Hightower v. Astrue
ORDER, re 3 Complaint filed by Anthony B. Hightower, affirming decision of Commissioner and dismissing case. Signed by Magistrate Judge William A. Knox on 3/18/2009. (Bode, Kay)
IN THE UNITED STATES DISTRICT COURT FOR THE WESTERN DISTRICT OF MISSOURI SOUTHERN DIVISION
ANTHONY B. HIGHTOWER, Plaintiff, v. MICHAEL J. ASTRUE, Commissioner, Social Security Administration, Defendant.
) ) ) ) ) ) ) ) ) ) ORDER
Claimant Anthony Hightower seeks judicial review,1 pursuant to 42 U.S.C. § 405(g), of a final administrative decision denying disability benefits under Title II of the Social Security Act, 42 U.S.C. §§ 401 et seq., and Supplemental Security Income benefits under Title XVI of the Social Security Act, 42 U.S.C. §§ 1383 et seq. He claims he became disabled beginning on June 27, 2002. The parties' briefs were fully submitted, and on March 10, 2009, an oral argument was held. "Title II of the Social Security Act provides for the payment of insurance benefits to persons who suffer from a physical or mental disability, and Title XVI provides for the payment of disability benefits to indigent persons. The Act further provides that `an individual shall be determined to be under a disability only if his physical or mental impairment or impairments are of such severity that he is not only unable to do his previous work but cannot, considering his age, education, and work experience, engage in any other kind of substantial gainful work which exists in the national economy . . . .' 42 U.S.C. § 423(d)(2)(A) (2003)." Lewis v. Barnhart, 353 F.3d 642, 645 (8th Cir. 2003).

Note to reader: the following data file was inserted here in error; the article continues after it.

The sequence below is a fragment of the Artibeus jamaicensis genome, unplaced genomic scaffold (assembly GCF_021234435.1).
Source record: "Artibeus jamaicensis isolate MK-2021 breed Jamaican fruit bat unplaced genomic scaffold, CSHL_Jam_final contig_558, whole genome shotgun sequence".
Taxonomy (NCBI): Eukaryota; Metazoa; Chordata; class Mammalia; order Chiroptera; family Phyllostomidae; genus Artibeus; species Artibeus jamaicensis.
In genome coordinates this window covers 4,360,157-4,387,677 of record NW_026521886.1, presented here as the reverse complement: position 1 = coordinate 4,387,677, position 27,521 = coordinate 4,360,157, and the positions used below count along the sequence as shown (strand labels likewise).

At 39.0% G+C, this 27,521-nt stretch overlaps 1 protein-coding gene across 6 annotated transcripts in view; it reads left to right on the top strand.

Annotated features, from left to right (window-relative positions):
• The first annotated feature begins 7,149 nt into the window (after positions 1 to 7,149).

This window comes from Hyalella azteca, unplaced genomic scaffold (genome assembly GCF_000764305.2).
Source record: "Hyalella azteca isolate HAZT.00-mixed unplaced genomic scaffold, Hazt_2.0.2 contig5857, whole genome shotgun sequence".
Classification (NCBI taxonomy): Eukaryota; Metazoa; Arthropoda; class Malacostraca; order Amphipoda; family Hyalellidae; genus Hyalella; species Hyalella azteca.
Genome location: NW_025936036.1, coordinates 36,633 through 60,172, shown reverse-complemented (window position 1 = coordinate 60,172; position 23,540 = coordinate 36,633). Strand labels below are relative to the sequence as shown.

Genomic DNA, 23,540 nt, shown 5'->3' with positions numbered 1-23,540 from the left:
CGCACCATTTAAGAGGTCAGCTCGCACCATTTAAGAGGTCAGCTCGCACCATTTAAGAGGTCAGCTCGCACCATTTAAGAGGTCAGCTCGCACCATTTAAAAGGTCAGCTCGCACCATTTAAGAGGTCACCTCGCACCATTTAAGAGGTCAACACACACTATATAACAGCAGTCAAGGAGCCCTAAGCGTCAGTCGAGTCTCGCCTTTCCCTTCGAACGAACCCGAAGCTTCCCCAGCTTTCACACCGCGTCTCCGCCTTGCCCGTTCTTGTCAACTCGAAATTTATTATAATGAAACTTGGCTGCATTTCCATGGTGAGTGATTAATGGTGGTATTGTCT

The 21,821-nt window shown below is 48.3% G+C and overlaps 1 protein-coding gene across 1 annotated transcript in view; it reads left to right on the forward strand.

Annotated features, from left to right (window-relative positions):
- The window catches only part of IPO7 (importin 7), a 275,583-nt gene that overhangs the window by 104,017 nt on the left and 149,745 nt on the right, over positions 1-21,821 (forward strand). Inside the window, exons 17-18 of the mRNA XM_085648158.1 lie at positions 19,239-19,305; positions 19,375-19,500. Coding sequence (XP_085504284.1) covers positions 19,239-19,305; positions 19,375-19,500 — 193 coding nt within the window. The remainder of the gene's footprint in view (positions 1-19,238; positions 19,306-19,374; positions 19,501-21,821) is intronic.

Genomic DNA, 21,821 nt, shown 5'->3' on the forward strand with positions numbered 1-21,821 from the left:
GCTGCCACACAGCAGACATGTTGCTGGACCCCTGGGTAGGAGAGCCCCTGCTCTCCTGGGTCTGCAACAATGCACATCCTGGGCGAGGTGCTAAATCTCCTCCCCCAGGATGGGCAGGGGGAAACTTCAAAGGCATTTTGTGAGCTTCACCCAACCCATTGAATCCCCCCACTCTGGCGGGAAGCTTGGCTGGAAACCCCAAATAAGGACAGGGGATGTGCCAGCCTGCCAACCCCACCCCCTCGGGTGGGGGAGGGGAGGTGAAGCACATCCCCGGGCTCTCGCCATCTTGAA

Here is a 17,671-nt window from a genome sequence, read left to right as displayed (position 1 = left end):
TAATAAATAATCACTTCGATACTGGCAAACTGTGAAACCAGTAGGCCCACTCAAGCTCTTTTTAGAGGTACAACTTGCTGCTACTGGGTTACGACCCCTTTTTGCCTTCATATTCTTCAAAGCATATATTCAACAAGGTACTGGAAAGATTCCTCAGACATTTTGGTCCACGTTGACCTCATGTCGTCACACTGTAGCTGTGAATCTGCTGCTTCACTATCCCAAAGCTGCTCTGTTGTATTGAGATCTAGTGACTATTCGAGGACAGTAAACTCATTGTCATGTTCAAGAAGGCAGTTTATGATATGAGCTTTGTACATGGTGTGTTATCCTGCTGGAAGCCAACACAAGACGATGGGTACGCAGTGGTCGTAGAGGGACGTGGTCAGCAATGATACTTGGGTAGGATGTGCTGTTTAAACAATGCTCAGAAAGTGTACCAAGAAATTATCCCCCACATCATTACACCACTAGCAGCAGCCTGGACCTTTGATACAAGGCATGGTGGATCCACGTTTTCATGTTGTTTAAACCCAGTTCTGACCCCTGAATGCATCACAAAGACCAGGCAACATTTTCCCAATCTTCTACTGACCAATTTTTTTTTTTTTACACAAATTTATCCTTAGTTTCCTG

With the consent of the parties, this case was assigned to the United States Magistrate Judge, pursuant to the provisions of 28 U.S.C. § 636(c).